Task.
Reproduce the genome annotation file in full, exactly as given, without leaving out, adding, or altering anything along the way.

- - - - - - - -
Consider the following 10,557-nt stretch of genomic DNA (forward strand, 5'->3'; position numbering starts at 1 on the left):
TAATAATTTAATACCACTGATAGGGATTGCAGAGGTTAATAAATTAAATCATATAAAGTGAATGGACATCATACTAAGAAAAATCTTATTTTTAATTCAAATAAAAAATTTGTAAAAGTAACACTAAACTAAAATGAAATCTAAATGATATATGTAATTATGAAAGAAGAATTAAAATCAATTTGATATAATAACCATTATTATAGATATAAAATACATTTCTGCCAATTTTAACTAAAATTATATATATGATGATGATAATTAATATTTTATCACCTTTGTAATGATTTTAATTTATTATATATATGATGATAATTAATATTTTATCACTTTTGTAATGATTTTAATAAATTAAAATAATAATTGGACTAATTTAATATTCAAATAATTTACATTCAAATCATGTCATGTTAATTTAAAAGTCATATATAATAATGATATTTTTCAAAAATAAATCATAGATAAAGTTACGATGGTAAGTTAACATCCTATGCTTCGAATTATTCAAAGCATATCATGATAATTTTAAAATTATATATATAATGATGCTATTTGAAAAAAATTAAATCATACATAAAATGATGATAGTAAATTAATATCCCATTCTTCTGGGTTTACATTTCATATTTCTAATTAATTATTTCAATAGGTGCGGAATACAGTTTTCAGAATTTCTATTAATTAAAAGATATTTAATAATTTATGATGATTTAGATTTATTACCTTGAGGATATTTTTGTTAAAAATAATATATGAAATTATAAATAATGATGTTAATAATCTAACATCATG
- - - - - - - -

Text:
Consider the following 10,557-nt stretch of genomic DNA (forward strand, 5'->3'; position numbering starts at 1 on the left):
TAATAATTTAATACCACTGATAGGGATTGCAGAGGTTAATAAATTAAATCATATAAAGTGAATGGACATCATACTAAGAAAAATCTTATTTTTAATTCAAATAAAAAATTTGTAAAAGTAACACTAAACTAAAATGAAATCTAAATGATATATGTAATTATGAAAGAAGAATTAAAATCAATTTGATATAATAACCATTATTATAGATATAAAATACATTTCTGCCAATTTTAACTAAAATTATATATATGATGATGATAATTAATATTTTATCACCTTTGTAATGATTTTAATTTATTATATATATGATGATAATTAATATTTTATCACTTTTGTAATGATTTTAATAAATTAAAATAATAATTGGACTAATTTAATATTCAAATAATTTACATTCAAATCATGTCATGTTAATTTAAAAGTCATATATAATAATGATATTTTTCAAAAATAAATCATAGATAAAGTTACGATGGTAAGTTAACATCCTATGCTTCGAATTATTCAAAGCATATCATGATAATTTTAAAATTATATATATAATGATGCTATTTGAAAAAAATTAAATCATACATAAAATGATGATAGTAAATTAATATCCCATTCTTCTGGGTTTACATTTCATATTTCTAATTAATTATTTCAATAGGTGCGGAATACAGTTTTCAGAATTTCTATTAATTAAAAGATATTTAATAATTTATGATGATTTAGATTTATTACCTTGAGGATATTTTTGTTAAAAATAATATATGAAATTATAAATAATGATGTTAATAATCTAACATCATG